Ever since I was a little kid, I loved commercials. Between episodes of “My Life as a Teenage Robot” and “Spongebob Squarepants”, I would enjoy the little 15 second messages, all promising hours of fun if you called a number on screen. I liked to imagine myself with all of these advertised trinkets and toys and how cool it would be if I had them (my personal favorite was the Spiderman gloves that sprayed silly string or water when you made his trademark hand position). Little did I know that I was actually watching a fascinating combination of art and psychology on my television screen. In fact, advertising combines both science and art that can, at times, actually create an interesting product worthy of preservation.
According to the American Psychological Association (APA), psychologists have been involved in advertising since the 1950s when Vance Packard released the book “The Hidden Persuaders”. The book detailed all of the ways advertising agencies employ psychologists to tap into consumers’ minds and create ad campaigns based on what they find. Even today, psychologists work as both consultants and strategists for companies and advertisement agencies to help get the best results out of a message or campaign. For instance, in the 1960s, Pepsi and Coke used to end their advertisements with showing their brand name, but psychologists have figured out that this method does not actually help people remember the brand,“By then, says Raymond, viewers are so engrossed in thinking about the preceding images they often don't even notice this so-called punctuation” (Clay, “Advertising as Science"). Even now, consumer psychologists are working to find the best ways to get messages across to consumers and to compel consumers to buy said product. It is natural to feel a bit nervous about the idea that there are scientists attempting to find the best way to affect your behavior towards their own ends. Even the government recognizes that commercials should be regulated; the FCC has limits on time and content when it comes to marketing on children’s channels. However, rest assured, psychologists (nor anyone else for that matter) have not somehow conquered the world with advertisements just yet. First of all, according to the APA, psychologists are continually being cut from advertising budgets due to a long term trend of cutting the research and development side of companies. While there are psychologists working in consumer advertising, the vast majority of marketing workers are not trained psychologists. It is also important to remember that science is constantly changing. Take Packard’s book for example. Packard used an example in which a theater would subliminally show images of popcorn and soda during a movie to drive people to buy concessions. While this did partially ruin the reputation of consumer psychologists (in the eyes of consumers) for generations to come, the given example actually turned out to be an ineffectual method. In a way, because of consumer psychology, we have been able to make progress in science by having incentive to apply it in a manner outside of an academic journal.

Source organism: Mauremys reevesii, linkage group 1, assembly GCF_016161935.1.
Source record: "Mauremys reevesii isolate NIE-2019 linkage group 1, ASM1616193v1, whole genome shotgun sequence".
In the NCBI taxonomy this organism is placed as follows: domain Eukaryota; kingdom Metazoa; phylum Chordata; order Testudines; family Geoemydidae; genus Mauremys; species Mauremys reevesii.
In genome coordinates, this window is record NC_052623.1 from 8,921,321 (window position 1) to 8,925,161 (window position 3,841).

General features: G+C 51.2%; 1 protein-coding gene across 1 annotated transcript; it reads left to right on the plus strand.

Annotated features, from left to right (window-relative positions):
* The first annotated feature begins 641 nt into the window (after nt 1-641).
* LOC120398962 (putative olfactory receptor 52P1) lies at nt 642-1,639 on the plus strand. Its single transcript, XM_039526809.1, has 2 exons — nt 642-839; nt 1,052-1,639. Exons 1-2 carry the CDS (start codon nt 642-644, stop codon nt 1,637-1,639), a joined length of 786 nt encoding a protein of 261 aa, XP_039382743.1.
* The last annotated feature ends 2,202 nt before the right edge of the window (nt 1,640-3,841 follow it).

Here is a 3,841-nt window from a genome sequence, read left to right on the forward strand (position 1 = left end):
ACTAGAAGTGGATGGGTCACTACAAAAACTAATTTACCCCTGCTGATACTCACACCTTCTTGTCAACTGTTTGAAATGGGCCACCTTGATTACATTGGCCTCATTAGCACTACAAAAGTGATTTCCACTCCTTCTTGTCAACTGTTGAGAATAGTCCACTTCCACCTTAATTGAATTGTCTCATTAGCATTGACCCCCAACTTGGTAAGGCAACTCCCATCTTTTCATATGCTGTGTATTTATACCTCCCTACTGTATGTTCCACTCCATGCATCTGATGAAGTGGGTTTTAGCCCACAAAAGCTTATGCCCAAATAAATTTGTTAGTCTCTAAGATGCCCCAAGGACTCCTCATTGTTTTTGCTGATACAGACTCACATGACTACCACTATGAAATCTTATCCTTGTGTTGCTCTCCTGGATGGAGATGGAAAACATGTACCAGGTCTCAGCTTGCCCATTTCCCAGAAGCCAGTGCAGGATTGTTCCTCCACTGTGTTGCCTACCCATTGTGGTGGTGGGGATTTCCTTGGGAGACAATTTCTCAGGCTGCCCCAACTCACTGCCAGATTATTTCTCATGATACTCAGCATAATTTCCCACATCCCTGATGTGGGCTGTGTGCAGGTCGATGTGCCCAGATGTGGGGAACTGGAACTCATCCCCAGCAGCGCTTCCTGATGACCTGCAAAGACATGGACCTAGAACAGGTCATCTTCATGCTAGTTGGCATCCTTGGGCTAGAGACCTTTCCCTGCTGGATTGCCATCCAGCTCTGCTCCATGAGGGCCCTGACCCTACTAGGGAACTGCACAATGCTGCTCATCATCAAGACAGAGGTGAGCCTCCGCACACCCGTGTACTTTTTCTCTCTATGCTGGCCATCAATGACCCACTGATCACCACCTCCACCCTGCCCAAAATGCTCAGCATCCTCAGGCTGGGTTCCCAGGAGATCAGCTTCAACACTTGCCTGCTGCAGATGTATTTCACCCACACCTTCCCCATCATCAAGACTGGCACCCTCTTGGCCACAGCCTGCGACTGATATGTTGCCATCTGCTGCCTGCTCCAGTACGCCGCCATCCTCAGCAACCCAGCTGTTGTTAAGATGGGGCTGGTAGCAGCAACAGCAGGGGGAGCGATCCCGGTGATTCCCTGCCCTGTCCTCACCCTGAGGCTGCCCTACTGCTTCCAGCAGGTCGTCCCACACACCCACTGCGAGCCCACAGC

There has been an increasing debate about the relationship between advertising and art. Is advertising an art form? Proprietors of the argument are quick to cite artists such as Tim and Eric and Norman Rockwell and their work for GE and Kellogg’s respectively. Even now, the Smithsonian shows vintage print advertisements for products such as ivory soap, Krispy Kreme, and Hill Brothers coffee, validating the advertisement of having the potential to become larger than its original purpose of selling a product. Some argue that advertisements are both a piece of history and an art form. Others, such as Mary Warlick, do not consider advertising so fondly, “Art is a visual imagery that is meant to elevate thinking in an aesthetic context. What advertising does is give a visual record of our cultural ambiance and history, our tastes, our trends, our wants, our needs, our buying. It is never meant to elevate us to that higher plane” (Mellilo, “Is Advertising Art?”). Warlick here takes on the argument that because the intention of the piece is allegedly not beyond the scope of wanting the consumer to buy a product, it cannot be considered art. This creates another debate of whether or not art, by definition, must have a purpose (and if it does, it must have an acceptable purpose). While I do not think that every single piece of advertising is worthy of the Smithsonian, there are some advertisements that deserve to be preserved as art (such as Rockwell’s Kellogg’s ad). We have already naturally culled out pieces of advertising that do not deserve to be preserved just as we have naturally culled tv shows, music, and books that we have not deemed deserving (for better or for worse). No matter the intention, advertisements still apply human skill and creativity to create a visual form, no matter the intention.
Advertisements are everywhere in this modern capitalist society that combines artistry and psychology to become pieces of their own. Psychologists try to take apart what makes a person tick. How can one create a message that sticks with someone long after the advertisement? Artistry also has its own element in advertisement. A good advertisement has the ability to transcend its product and become a work of its own as demonstrated in the Smithsonian exhibits. The Smithsonian saw something more than just an advertisement and chose to preserve it as a landmark of American cultural history. Advertising is ubiquitous, but it should not be underestimated. It is a snapshot of both art and science coming together for a purpose.
Here is a great example of how advertising can actually become art. Below is performance artist/comedy team Tim and Eric’s GE ad. While still advertising GE lightbulbs, Tim and Eric simultaneously mock advertising GE lightbulbs, creating a hilarious, but oddly deep, cultural commentary.